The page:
In in-universe articles the past tense must be used on any event articles, articles describing entities that are deceased or no longer exist, or sections of any in-universe article detailing past events. For example, "The Creation War was a terrible conflict of the Ergen Empire". Present tense must only be used on any location, creature, and character article, where this does not conflict with the other guideline. For example, "Kote is an innkeeper at the Waystone Inn". The current in-universe time in the wiki is generally considered to be fixed at the end of the last published book which is furthest down the timeline.

Text formatting


In English there is a national variety of the language, e.g. American English vs. British English. These varieties differ in many ways, including vocabulary (elevator vs. lift), spelling (center vs. centre), date formatting ("April 13" vs. "13 April"), and occasionally grammar. Check out Comparison of American and British English article on Wikipedia to determine the differences between the varieties.

In order to increase the consistency, American spelling should be used on all canon encyclopedia articles in the wiki, on any templates, on all official projects and blog posts. This is to reflect the American origin of The Kingkiller Chronicle series. Regional variations in spelling may be used in all other contexts in the wiki, such as comments, talk pages, user pages, blog posts and fanon.

Capital letters

Unnecessary capitalization should be avoided. For example, use "mommet" rather than Mommet. This is sometimes referred to as the "down style". Capitalization should be reserved for proper names only. The following points are noteworthy:

  • Capitalization of "The": Generally do not capitalize "the" in the middle of a sentence. For example, "Kvothe went to the University" (not "to The University"). However there are some conventional exceptions, including most titles of artistic works. For example, "Kvothe played The Lay of Sir Savien Traliard".
  • Titles: In generic use, apply lower case for words such as "emperor" and "king". For example, "Roderic Calanthis is the king of Vintas".
    • In parts of a person's title, begin such words with a capital letter, like "King Roderic", not "king Roderic".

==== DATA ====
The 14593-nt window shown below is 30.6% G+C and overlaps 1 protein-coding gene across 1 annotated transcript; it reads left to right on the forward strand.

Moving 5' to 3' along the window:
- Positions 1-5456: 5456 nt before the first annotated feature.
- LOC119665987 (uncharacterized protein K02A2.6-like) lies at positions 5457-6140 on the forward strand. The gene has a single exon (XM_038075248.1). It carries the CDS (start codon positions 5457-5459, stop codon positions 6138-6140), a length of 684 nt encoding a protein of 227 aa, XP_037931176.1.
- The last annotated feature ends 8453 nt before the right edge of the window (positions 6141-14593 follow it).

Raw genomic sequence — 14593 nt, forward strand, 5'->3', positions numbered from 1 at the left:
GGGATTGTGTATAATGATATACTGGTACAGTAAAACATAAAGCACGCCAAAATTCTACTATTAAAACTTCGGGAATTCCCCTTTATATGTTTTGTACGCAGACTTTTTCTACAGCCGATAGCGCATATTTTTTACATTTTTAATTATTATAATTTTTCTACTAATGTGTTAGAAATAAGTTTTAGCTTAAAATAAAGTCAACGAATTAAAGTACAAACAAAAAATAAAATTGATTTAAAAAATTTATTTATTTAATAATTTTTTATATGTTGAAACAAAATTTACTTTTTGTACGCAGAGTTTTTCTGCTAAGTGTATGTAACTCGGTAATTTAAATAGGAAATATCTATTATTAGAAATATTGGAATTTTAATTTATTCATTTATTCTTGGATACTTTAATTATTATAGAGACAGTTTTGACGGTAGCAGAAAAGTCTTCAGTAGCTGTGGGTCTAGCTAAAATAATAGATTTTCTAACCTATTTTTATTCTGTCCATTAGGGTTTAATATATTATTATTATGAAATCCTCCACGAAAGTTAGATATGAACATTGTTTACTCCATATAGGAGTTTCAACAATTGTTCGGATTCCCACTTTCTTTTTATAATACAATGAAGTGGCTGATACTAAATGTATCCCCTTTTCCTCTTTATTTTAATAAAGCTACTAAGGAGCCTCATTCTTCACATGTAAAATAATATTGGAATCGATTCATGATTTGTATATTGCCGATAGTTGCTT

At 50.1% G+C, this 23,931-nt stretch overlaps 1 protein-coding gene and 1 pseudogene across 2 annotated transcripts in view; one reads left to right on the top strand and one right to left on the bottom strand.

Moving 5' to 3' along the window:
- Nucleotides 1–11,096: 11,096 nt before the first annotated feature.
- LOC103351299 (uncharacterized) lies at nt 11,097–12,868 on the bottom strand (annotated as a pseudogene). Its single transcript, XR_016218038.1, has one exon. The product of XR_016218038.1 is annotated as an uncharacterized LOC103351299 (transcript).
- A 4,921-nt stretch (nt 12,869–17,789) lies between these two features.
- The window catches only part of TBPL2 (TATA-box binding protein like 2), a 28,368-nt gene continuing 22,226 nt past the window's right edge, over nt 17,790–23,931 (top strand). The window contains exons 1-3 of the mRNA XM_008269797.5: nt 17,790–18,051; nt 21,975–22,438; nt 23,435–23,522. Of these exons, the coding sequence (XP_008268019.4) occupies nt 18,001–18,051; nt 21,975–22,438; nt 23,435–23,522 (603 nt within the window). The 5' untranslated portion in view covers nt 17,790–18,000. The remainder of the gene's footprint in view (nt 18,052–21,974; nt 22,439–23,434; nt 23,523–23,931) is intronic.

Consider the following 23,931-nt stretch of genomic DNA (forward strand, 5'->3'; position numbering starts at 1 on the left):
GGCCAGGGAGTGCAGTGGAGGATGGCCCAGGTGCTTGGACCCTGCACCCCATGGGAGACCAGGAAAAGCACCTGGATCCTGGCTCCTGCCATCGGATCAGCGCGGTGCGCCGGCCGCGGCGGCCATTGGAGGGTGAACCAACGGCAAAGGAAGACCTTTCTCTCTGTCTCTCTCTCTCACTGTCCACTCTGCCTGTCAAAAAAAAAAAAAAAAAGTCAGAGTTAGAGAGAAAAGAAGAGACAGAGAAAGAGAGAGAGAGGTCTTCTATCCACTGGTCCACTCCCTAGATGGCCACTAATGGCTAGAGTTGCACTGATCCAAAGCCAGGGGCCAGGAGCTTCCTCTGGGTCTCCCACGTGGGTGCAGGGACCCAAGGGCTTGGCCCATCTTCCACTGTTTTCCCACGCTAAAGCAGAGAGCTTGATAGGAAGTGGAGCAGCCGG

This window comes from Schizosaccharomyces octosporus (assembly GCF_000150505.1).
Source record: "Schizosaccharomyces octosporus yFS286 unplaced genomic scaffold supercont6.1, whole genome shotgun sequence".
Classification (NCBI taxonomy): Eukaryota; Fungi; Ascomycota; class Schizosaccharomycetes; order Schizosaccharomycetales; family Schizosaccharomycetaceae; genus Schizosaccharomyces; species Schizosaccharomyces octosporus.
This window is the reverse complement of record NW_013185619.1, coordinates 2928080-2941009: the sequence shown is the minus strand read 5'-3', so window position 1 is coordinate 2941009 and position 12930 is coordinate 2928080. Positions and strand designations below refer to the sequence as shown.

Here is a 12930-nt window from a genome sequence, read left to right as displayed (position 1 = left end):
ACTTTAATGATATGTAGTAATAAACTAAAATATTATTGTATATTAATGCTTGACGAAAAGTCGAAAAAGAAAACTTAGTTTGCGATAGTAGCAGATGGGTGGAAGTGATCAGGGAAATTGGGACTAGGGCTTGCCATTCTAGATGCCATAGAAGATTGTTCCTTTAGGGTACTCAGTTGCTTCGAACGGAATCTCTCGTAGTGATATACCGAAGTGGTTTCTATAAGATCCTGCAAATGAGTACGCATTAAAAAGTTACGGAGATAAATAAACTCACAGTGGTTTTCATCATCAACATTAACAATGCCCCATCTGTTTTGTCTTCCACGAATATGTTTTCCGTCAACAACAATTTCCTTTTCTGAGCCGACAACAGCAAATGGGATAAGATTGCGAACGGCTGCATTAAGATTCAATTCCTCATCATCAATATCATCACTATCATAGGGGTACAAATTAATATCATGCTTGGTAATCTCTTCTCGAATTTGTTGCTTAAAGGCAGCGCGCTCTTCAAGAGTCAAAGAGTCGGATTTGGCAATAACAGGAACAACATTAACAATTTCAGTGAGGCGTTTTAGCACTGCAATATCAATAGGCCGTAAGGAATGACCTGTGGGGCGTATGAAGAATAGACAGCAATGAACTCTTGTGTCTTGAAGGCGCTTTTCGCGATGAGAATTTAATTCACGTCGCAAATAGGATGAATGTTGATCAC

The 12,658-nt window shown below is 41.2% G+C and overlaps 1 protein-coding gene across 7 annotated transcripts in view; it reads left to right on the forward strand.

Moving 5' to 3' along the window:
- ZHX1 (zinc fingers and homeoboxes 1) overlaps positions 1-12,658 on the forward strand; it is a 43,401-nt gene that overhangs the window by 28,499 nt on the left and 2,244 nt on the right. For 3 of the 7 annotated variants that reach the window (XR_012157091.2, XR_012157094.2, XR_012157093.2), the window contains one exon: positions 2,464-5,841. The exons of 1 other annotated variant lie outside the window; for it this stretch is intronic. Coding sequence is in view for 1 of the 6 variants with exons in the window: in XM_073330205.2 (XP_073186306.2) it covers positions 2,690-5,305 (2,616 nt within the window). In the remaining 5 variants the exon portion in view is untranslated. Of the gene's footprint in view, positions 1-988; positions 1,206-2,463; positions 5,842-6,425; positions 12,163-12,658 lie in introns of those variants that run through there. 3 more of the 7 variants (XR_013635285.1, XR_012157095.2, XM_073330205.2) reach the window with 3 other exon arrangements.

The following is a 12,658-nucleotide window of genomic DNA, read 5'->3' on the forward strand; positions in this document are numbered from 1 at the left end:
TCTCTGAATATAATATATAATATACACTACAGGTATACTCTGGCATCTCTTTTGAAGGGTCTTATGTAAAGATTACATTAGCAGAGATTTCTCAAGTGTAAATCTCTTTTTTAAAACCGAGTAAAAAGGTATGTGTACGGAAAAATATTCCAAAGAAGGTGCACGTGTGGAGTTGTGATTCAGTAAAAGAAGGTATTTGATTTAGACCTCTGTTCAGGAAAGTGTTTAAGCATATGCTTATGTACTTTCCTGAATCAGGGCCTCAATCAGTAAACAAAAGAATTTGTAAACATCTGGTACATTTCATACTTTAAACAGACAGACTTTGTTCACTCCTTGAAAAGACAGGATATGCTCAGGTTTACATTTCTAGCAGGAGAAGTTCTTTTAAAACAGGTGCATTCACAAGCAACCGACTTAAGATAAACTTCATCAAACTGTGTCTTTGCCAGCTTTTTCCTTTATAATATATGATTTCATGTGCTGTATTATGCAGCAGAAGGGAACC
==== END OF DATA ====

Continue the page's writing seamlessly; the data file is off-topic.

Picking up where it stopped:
• Royal styles are capitalized ("His Highness"); exceptions may apply for particular offices.
  • Calendar items: Names of months, days of the week, and holidays start with a capital letter ("Reaping", "Felling"), whereas the units of time ("span", "month", "hour") and seasons are in lower case ("summer"), except in personifications or in proper names for periods or events ("Winter Pageant").
  • Animals, plants, and other creatures: Any flora and fauna are written in lower case in article prose ("skin dancer") and in sentence case at the start of article titles, sentences, headings and other places where the first letter of the first word is capitalized. They are additionally capitalized where they contain proper names: "Kvothe's cat".
  • Astronomical bodies: When used generally, the words "sun" and "moon" do not take capitals. For example, "The moon was stolen by Iax".
  • Locations: Generic words for establishments and political or geographical units (cities, towns, and countries) do not take capitals. For example, "Kvothe went to back to the town". Names of institutions and political or geographical units are proper nouns and require capitals, like "Kvothe went back to Tarbean".


  • Use italics for the titles of works of literature and art, such as books, pamphlets, films (including short films), television series, music albums, and paintings e.g. The Slow Regard of Silent Things. The titles of articles, chapters, songs, and other short works are not italicized.
  • Italics may be used sparingly to emphasize words in sentences (whereas boldface is normally not used for this purpose). Generally, the more highlighting in an article, the less its effectiveness. Use italics when introducing or distinguishing among terms. For example: "Kvothe thought it was his fault that this happened, not hers."


  • In general, write whole numbers one through nine as words, write other numbers that take two words or fewer to say as either numerals or words, and write all other numbers as numerals: 1/5 or one fifth, 84 or eighty-four, 200 or two hundred, but 3.75, 544, 21 million). This applies to both ordinal and cardinal numbers.
  • Use a comma to delimit numbers with four or more digits to the left of the decimal point: "12,345" and "1,000".

See also

External links